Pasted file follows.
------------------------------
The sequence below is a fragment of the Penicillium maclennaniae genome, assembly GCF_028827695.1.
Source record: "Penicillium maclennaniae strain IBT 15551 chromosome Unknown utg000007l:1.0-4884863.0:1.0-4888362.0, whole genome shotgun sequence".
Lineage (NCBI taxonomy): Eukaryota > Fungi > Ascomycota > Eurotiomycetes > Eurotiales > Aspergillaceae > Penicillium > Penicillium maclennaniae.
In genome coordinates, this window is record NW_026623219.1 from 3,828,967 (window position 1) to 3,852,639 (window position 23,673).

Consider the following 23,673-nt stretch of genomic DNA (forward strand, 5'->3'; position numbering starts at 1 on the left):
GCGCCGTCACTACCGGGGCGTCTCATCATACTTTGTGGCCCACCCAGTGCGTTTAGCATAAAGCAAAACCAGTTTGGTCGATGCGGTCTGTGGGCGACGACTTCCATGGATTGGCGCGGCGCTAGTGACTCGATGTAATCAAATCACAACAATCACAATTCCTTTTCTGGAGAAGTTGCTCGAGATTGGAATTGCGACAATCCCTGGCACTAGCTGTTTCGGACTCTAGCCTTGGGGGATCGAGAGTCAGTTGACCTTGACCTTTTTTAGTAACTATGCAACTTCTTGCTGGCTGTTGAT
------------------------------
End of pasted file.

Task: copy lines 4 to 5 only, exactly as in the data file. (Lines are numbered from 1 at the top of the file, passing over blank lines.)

In genome coordinates, this window is record NW_026623219.1 from 3,828,967 (window position 1) to 3,852,639 (window position 23,673).

Consider the following 23,673-nt stretch of genomic DNA (forward strand, 5'->3'; position numbering starts at 1 on the left):